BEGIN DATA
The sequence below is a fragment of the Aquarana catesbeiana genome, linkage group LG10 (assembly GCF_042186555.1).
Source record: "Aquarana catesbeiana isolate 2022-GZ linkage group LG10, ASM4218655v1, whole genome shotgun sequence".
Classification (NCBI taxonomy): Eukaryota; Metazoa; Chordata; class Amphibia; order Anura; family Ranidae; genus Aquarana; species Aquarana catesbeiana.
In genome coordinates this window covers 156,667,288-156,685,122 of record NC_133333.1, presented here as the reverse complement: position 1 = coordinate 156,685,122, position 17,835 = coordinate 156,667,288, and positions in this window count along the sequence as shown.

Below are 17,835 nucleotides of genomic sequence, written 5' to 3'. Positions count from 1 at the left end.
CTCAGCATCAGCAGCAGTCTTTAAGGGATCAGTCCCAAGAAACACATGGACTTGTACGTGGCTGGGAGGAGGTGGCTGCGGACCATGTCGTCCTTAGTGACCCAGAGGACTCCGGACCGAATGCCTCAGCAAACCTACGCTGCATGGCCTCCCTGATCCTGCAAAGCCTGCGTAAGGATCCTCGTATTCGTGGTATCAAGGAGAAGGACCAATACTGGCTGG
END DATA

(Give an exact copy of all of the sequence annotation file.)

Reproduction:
The sequence below is a fragment of the Aquarana catesbeiana genome, linkage group LG10 (assembly GCF_042186555.1).
Source record: "Aquarana catesbeiana isolate 2022-GZ linkage group LG10, ASM4218655v1, whole genome shotgun sequence".
Classification (NCBI taxonomy): Eukaryota; Metazoa; Chordata; class Amphibia; order Anura; family Ranidae; genus Aquarana; species Aquarana catesbeiana.
In genome coordinates this window covers 156,667,288-156,685,122 of record NC_133333.1, presented here as the reverse complement: position 1 = coordinate 156,685,122, position 17,835 = coordinate 156,667,288, and positions in this window count along the sequence as shown.

Below are 17,835 nucleotides of genomic sequence, written 5' to 3'. Positions count from 1 at the left end.
CTCAGCATCAGCAGCAGTCTTTAAGGGATCAGTCCCAAGAAACACATGGACTTGTACGTGGCTGGGAGGAGGTGGCTGCGGACCATGTCGTCCTTAGTGACCCAGAGGACTCCGGACCGAATGCCTCAGCAAACCTACGCTGCATGGCCTCCCTGATCCTGCAAAGCCTGCGTAAGGATCCTCGTATTCGTGGTATCAAGGAGAAGGACCAATACTGGCTGG